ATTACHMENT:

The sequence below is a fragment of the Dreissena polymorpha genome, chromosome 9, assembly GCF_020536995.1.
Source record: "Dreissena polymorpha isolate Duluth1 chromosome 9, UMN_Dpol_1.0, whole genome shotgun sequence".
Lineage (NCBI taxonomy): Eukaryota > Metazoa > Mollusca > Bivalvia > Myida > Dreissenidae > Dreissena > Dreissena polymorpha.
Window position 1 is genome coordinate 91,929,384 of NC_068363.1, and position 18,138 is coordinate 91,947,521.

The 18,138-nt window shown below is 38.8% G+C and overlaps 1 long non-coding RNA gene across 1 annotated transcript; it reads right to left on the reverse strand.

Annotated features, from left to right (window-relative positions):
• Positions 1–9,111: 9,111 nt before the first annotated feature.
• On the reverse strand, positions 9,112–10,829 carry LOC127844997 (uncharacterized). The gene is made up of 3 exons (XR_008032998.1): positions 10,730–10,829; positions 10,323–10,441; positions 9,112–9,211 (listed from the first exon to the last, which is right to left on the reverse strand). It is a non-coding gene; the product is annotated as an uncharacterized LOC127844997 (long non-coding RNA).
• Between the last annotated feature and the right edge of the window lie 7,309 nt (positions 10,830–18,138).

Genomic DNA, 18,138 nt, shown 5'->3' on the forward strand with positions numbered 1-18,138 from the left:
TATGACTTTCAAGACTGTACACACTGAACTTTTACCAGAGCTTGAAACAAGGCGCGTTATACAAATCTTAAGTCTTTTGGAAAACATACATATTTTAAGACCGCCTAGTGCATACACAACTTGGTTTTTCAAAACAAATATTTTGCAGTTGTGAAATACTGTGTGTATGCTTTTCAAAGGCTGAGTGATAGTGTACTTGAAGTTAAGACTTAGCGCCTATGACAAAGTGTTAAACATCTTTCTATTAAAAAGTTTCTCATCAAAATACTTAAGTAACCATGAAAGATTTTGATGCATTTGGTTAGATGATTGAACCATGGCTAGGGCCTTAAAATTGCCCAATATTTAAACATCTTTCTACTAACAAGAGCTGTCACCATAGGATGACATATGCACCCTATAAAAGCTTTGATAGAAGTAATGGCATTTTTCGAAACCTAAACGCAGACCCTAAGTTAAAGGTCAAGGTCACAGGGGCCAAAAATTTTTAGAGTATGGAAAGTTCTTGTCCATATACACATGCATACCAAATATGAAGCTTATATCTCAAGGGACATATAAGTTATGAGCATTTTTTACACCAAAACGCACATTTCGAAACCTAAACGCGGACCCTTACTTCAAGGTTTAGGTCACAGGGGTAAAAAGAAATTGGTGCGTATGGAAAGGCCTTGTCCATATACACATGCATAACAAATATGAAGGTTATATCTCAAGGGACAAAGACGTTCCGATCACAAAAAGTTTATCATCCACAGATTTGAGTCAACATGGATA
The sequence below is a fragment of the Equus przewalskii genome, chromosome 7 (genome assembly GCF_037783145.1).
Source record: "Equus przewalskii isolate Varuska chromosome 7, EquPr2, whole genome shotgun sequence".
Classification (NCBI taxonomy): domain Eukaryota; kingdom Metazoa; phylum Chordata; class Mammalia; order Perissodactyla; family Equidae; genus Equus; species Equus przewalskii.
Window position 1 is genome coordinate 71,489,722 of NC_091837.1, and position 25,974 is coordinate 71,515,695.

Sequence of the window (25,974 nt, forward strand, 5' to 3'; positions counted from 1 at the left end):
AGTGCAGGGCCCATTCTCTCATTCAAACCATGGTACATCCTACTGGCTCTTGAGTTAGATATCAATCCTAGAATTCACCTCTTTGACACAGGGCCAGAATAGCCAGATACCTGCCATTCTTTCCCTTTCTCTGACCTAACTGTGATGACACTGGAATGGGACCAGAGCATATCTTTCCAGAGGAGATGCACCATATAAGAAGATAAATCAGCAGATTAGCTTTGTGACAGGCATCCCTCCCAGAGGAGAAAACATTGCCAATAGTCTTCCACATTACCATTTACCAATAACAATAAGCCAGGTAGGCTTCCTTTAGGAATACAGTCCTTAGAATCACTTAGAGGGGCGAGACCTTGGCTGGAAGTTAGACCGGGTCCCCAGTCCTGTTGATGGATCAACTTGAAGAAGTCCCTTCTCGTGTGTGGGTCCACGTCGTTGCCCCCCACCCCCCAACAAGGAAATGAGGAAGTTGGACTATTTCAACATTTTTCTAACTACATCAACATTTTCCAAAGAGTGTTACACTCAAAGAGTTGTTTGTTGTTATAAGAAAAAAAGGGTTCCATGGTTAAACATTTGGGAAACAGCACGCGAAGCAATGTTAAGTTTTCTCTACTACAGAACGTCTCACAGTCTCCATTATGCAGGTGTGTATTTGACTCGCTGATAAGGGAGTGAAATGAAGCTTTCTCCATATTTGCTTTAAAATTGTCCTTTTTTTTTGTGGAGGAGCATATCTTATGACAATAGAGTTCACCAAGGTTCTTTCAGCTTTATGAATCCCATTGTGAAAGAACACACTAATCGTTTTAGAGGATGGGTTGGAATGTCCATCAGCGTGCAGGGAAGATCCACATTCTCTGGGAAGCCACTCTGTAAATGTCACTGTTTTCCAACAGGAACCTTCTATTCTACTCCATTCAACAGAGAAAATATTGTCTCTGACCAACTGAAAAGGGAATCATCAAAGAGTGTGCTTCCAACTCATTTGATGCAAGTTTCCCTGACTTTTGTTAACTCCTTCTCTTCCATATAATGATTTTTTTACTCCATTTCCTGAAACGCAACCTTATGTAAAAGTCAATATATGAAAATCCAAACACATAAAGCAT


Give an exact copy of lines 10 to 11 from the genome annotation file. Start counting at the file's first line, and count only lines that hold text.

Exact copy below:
Genomic DNA, 18,138 nt, shown 5'->3' on the forward strand with positions numbered 1-18,138 from the left:
TATGACTTTCAAGACTGTACACACTGAACTTTTACCAGAGCTTGAAACAAGGCGCGTTATACAAATCTTAAGTCTTTTGGAAAACATACATATTTTAAGACCGCCTAGTGCATACACAACTTGGTTTTTCAAAACAAATATTTTGCAGTTGTGAAATACTGTGTGTATGCTTTTCAAAGGCTGAGTGATAGTGTACTTGAAGTTAAGACTTAGCGCCTATGACAAAGTGTTAAACATCTTTCTATTAAAAAGTTTCTCATCAAAATACTTAAGTAACCATGAAAGATTTTGATGCATTTGGTTAGATGATTGAACCATGGCTAGGGCCTTAAAATTGCCCAATATTTAAACATCTTTCTACTAACAAGAGCTGTCACCATAGGATGACATATGCACCCTATAAAAGCTTTGATAGAAGTAATGGCATTTTTCGAAACCTAAACGCAGACCCTAAGTTAAAGGTCAAGGTCACAGGGGCCAAAAATTTTTAGAGTATGGAAAGTTCTTGTCCATATACACATGCATACCAAATATGAAGCTTATATCTCAAGGGACATATAAGTTATGAGCATTTTTTACACCAAAACGCACATTTCGAAACCTAAACGCGGACCCTTACTTCAAGGTTTAGGTCACAGGGGTAAAAAGAAATTGGTGCGTATGGAAAGGCCTTGTCCATATACACATGCATAACAAATATGAAGGTTATATCTCAAGGGACAAAGACGTTCCGATCACAAAAAGTTTATCATCCACAGATTTGAGTCAACATGGATA